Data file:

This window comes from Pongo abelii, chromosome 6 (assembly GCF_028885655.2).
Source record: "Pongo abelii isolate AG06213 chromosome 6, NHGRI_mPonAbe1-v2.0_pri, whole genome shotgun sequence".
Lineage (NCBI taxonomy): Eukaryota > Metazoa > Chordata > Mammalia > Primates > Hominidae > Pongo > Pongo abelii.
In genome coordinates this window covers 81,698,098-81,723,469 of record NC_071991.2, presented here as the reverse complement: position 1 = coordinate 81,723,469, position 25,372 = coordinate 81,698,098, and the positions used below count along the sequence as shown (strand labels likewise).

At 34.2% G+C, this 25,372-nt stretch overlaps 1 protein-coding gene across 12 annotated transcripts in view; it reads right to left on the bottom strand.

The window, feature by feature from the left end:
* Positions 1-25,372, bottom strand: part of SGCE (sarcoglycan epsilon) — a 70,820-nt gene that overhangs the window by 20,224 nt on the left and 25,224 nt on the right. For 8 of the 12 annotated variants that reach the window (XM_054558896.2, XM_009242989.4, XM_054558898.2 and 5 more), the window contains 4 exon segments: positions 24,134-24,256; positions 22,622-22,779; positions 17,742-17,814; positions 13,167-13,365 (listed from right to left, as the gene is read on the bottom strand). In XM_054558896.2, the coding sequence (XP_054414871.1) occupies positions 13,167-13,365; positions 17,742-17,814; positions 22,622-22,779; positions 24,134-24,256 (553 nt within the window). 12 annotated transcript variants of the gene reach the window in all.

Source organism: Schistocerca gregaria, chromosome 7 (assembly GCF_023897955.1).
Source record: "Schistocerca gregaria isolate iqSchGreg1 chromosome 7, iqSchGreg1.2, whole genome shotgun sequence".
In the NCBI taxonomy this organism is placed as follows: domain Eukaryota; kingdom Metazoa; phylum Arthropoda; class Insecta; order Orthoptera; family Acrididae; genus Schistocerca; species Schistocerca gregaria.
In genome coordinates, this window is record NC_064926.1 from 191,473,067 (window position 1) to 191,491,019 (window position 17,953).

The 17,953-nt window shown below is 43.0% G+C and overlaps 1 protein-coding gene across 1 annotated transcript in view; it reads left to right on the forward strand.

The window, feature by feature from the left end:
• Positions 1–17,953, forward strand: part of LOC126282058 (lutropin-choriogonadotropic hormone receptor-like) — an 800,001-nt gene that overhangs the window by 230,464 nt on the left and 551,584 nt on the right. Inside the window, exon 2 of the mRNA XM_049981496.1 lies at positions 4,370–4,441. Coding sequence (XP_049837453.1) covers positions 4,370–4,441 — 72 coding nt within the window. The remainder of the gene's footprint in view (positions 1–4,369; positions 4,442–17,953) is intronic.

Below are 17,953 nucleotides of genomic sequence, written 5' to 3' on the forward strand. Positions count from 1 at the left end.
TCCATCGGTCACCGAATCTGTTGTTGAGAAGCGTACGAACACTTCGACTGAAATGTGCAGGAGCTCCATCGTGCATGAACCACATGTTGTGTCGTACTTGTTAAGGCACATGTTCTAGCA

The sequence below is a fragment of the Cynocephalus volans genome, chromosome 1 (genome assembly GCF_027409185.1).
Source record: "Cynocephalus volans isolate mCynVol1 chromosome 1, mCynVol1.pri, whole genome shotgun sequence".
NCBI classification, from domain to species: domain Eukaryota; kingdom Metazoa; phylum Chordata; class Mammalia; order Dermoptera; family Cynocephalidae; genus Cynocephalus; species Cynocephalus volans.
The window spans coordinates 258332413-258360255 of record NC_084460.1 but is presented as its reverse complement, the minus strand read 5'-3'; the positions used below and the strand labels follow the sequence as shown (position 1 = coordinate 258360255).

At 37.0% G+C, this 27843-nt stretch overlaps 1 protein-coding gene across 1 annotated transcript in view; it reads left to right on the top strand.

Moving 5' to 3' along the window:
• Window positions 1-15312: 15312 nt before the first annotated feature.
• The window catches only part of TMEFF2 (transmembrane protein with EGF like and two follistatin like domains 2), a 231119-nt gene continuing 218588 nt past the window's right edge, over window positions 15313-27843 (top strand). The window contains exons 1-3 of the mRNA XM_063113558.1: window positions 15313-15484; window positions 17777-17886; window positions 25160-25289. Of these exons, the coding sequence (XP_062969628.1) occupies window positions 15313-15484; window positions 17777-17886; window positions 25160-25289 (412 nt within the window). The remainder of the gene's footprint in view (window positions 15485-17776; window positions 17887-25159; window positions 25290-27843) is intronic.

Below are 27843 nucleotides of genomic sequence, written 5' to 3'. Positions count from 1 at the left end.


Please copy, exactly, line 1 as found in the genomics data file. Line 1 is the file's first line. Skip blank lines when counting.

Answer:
This window comes from Pongo abelii, chromosome 6 (assembly GCF_028885655.2).